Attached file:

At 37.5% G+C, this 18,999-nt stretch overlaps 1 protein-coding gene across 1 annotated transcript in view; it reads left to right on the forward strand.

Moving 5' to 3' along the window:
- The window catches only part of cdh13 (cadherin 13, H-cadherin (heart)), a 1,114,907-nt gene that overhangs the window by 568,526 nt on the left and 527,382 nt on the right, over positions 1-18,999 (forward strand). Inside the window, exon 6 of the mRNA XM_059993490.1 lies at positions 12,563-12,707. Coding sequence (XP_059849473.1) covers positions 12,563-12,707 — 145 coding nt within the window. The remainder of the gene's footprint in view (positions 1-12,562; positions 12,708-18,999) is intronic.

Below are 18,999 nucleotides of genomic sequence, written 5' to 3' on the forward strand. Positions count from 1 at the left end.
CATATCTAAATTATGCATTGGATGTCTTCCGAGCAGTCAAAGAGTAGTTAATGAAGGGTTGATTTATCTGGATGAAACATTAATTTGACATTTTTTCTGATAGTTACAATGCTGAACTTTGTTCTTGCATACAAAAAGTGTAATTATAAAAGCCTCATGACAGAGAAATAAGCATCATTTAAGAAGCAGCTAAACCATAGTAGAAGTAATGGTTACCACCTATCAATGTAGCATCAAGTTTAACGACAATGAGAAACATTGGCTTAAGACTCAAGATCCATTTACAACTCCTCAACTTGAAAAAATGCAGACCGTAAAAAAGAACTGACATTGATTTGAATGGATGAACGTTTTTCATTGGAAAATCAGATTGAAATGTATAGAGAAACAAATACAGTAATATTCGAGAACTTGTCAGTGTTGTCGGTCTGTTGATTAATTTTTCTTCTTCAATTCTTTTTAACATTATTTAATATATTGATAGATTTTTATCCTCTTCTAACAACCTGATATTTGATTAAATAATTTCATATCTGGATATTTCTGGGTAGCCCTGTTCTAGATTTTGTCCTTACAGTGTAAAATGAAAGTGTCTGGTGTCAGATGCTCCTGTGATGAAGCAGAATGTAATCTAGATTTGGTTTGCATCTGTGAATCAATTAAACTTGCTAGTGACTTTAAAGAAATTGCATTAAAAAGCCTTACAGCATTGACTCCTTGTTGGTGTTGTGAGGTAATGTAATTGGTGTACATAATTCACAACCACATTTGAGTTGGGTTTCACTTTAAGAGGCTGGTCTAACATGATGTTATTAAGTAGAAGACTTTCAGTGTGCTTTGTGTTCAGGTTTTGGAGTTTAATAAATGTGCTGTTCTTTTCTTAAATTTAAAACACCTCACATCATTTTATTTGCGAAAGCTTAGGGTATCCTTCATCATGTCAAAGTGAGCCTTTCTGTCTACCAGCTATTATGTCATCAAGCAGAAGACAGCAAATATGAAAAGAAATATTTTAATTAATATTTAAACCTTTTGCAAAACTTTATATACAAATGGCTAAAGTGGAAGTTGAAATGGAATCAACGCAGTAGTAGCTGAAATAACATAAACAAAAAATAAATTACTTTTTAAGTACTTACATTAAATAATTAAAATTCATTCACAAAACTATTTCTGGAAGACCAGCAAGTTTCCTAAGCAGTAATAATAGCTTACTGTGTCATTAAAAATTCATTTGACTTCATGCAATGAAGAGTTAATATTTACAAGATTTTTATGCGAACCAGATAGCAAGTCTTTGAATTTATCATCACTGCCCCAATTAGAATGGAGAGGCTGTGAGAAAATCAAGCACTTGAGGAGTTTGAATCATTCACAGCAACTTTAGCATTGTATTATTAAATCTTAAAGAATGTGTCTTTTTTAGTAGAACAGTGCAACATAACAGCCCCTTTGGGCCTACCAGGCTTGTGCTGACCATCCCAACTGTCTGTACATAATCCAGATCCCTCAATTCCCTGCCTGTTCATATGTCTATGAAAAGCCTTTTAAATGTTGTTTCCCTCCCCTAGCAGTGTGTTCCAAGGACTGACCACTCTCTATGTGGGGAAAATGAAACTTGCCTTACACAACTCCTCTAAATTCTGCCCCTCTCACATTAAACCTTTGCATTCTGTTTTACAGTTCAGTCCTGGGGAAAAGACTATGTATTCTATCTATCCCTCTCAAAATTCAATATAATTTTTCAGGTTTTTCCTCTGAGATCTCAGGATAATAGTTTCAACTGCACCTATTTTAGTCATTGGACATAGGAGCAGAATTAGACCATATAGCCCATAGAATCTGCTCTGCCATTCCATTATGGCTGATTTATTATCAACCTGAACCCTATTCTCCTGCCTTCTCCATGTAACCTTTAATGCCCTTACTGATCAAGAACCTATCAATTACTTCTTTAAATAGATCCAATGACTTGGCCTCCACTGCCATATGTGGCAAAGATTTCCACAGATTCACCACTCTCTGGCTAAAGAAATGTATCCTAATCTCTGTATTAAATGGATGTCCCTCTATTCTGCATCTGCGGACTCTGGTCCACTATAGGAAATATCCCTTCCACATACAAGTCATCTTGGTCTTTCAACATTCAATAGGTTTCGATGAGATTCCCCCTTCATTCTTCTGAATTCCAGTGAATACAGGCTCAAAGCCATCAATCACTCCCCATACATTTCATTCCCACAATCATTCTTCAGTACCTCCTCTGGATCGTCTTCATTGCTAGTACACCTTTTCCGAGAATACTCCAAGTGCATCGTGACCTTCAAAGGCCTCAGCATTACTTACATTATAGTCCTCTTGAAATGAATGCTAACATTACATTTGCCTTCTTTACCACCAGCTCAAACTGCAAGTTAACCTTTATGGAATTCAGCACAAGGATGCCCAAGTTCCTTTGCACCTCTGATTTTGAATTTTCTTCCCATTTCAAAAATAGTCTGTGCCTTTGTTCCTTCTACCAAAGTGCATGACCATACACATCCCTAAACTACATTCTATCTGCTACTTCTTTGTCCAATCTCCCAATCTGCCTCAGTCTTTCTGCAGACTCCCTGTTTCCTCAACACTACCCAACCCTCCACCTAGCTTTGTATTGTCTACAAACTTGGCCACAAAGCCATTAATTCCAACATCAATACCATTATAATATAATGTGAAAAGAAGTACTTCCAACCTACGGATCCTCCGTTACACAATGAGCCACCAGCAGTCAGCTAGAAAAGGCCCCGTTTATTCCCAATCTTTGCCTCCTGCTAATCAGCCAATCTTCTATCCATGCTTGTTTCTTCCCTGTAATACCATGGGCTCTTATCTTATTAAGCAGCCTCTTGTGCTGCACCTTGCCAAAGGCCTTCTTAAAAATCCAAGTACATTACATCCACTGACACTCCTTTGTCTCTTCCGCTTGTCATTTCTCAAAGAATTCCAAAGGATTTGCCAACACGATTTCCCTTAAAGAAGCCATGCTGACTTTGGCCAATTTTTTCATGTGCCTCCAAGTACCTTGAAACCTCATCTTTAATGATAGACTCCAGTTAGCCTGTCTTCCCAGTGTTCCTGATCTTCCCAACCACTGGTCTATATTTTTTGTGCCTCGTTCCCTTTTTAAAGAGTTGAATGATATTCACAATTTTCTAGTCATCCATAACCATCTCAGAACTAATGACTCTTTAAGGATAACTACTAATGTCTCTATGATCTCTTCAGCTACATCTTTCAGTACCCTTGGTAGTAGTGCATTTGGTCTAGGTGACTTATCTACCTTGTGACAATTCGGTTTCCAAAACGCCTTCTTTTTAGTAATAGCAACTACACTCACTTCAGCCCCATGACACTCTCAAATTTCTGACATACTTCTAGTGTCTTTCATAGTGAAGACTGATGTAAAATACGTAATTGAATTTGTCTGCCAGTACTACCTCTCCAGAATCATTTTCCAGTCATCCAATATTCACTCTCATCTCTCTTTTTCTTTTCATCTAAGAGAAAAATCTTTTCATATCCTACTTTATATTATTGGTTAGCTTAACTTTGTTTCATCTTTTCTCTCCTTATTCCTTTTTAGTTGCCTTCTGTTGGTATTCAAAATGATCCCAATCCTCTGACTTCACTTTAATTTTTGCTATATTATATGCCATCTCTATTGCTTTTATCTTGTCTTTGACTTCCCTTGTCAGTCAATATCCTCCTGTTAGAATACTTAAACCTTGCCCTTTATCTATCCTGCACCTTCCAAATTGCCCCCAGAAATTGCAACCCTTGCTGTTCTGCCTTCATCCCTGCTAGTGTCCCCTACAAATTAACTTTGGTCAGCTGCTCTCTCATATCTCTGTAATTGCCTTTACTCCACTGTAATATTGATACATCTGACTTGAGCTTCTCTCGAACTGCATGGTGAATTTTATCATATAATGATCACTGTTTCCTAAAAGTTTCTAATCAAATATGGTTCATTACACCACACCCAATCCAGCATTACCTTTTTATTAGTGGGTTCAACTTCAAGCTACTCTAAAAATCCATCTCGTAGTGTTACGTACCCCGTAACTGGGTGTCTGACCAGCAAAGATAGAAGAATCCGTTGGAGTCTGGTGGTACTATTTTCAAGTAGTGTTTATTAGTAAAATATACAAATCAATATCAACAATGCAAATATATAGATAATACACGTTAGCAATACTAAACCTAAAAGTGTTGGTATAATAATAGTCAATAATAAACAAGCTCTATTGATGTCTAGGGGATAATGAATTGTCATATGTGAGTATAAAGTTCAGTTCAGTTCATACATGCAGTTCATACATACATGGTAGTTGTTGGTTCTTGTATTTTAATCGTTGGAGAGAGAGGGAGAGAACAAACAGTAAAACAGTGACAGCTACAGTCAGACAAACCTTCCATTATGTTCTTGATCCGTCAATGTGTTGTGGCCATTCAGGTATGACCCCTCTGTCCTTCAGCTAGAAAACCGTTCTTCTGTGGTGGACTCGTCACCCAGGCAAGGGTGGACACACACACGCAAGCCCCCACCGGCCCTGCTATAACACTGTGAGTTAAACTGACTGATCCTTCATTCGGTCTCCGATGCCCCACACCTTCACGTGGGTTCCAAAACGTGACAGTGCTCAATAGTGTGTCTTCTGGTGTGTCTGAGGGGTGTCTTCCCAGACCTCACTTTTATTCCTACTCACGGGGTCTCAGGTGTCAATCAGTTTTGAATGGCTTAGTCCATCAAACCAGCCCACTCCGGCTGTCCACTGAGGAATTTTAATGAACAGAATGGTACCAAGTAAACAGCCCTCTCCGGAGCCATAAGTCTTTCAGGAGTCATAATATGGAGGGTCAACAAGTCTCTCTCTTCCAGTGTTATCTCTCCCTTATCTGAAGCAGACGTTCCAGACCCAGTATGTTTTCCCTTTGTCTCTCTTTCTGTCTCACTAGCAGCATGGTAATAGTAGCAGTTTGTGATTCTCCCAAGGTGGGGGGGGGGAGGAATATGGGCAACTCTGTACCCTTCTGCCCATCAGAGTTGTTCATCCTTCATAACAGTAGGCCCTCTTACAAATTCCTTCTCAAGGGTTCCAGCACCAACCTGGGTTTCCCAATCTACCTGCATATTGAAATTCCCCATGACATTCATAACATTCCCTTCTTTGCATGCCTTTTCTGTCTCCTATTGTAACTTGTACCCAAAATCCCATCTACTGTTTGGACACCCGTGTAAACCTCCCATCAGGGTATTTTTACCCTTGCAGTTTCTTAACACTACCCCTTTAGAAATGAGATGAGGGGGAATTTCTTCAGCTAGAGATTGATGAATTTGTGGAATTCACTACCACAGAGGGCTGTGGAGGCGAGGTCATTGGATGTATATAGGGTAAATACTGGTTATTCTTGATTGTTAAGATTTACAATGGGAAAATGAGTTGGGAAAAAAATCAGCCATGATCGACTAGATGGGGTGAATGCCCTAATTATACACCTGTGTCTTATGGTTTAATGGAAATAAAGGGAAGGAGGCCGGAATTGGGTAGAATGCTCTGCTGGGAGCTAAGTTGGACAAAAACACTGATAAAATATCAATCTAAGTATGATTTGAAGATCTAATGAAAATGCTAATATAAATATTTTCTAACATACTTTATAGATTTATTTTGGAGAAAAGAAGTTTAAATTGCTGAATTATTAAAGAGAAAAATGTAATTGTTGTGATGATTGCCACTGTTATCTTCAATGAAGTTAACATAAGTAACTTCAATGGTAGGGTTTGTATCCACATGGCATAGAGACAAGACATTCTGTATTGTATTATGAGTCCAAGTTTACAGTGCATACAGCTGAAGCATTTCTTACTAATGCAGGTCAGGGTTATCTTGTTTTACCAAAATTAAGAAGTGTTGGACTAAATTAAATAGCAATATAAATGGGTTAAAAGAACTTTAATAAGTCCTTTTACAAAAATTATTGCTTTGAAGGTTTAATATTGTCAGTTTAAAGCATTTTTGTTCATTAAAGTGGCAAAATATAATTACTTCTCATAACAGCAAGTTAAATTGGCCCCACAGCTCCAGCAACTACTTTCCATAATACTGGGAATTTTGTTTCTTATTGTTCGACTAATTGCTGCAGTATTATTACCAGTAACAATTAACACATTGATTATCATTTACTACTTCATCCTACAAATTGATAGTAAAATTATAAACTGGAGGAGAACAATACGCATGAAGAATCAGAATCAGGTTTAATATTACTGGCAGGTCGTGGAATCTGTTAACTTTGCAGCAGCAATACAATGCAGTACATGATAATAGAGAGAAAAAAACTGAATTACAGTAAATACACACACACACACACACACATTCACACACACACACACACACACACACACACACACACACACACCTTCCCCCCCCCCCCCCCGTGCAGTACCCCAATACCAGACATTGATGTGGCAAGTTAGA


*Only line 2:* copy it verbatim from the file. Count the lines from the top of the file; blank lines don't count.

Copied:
Moving 5' to 3' along the window: